Base Management Fee is an ongoing fee, typically expressed as a percentage of total revenue of the hotel. Some operators may split this fee into a license/royalty fee, an operating fee and/or an advisory fee. Previously, the base fee used to be a flat annual figure through the life of the contract, but recently, we are seeing more tiered structures with a ramp-up. Occasionally, for strategic projects, a ramp-down or a base fee linked to pre-defined monetary revenue thresholds can also be found. The average stabilized base fee in South Asia is 2.35% of Gross Revenue, influenced by factors like positioning, location and size of the hotel, year of signing the contract, length of the initial term and other commercial terms of the agreement.

Stabilized Base Management Fee by Positioning

Overall, the base fee decreases with the rise in positioning, based on the logic that lower-positioned hotels have limited revenue streams (mostly rooms) compared to upscale-luxury hotels, requiring the operator to charge at least a certain level of fees to make it a profitable opportunity. Moreover, some budget hotel operators in South Asia do not charge an incentive fee, and hence, seek a higher base fee.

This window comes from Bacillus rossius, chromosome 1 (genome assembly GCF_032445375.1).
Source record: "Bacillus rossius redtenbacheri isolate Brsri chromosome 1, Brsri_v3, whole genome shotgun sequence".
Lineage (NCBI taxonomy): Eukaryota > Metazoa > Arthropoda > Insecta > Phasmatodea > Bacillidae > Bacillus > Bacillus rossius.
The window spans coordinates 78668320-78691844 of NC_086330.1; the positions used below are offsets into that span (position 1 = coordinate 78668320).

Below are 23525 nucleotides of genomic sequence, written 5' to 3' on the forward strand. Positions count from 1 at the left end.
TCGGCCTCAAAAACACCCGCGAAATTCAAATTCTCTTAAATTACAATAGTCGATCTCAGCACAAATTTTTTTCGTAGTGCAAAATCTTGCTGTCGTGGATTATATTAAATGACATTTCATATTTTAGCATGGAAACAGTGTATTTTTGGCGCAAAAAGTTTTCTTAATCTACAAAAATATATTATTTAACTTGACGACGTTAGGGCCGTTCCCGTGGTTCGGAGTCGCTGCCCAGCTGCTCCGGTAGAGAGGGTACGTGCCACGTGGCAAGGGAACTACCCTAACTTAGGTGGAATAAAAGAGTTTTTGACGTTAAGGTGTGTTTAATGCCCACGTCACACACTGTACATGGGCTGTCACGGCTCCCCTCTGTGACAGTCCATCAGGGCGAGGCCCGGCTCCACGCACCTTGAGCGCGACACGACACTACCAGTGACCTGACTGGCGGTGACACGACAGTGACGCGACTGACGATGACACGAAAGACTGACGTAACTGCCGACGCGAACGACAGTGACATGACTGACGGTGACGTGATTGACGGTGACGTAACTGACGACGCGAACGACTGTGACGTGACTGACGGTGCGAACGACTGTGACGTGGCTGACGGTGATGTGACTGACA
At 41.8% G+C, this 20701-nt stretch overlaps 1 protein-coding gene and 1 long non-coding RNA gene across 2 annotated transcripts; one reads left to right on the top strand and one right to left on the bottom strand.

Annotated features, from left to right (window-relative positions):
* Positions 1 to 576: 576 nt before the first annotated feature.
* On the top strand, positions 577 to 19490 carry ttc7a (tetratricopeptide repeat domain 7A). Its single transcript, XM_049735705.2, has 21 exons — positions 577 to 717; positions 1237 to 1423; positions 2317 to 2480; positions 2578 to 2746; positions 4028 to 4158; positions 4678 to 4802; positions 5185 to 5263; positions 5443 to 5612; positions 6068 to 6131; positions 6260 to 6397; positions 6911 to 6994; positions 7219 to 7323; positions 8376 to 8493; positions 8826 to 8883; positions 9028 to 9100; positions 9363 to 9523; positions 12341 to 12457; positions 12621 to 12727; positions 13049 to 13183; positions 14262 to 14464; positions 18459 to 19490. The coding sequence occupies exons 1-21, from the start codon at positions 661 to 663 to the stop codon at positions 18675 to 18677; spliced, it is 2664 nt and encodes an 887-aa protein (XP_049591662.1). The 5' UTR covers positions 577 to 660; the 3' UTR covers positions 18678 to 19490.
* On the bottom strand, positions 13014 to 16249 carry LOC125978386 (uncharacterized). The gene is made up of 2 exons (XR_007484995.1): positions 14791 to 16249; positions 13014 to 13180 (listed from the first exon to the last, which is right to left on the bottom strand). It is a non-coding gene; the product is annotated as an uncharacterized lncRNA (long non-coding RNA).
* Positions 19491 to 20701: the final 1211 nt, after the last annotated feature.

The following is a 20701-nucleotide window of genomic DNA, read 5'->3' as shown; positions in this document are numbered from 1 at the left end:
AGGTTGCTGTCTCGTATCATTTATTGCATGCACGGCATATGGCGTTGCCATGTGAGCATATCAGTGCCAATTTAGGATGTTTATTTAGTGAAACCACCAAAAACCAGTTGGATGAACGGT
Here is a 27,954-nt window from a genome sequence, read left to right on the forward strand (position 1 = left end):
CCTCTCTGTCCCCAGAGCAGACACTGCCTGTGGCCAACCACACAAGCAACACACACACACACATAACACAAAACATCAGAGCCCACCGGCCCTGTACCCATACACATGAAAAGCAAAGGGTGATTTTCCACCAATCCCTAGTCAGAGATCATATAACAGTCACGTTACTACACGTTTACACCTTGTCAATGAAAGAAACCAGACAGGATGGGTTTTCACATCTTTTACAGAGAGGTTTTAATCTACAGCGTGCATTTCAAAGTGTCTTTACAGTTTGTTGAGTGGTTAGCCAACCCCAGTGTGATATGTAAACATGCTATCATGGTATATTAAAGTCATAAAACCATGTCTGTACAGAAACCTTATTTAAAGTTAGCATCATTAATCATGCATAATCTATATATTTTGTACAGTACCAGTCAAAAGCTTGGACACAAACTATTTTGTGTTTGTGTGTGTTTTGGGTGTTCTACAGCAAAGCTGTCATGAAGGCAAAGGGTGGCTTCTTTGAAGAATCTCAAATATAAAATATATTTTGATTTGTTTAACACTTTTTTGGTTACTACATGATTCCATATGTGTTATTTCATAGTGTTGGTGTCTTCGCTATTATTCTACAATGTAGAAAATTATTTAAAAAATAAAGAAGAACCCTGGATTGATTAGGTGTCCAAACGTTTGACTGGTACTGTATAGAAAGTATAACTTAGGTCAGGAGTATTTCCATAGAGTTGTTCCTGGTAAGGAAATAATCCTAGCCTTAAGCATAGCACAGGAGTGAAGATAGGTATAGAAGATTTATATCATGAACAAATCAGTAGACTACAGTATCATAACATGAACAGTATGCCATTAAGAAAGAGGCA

Stabilized Base Management Fee Trendline by Year of Signing

The sample set results confirm our observation that the stabilized base fee has decreased over the years. Though the difference here may not be significant owing to the trendline being impacted by the hotel positioning, size and other property/deal-specific factors, it may be useful to note that many recent contracts have a stabilized base fee as low as 1.75% of Gross Revenue (which may ramp-up from 1.5%, or in exceptional cases 1.25% as well).

The Hotel Management Contract Survey 2020 – South Asia is now available for purchase for $999

TO ORDER YOUR COPY and for any other queries regarding the survey, please email info@hotelivate.com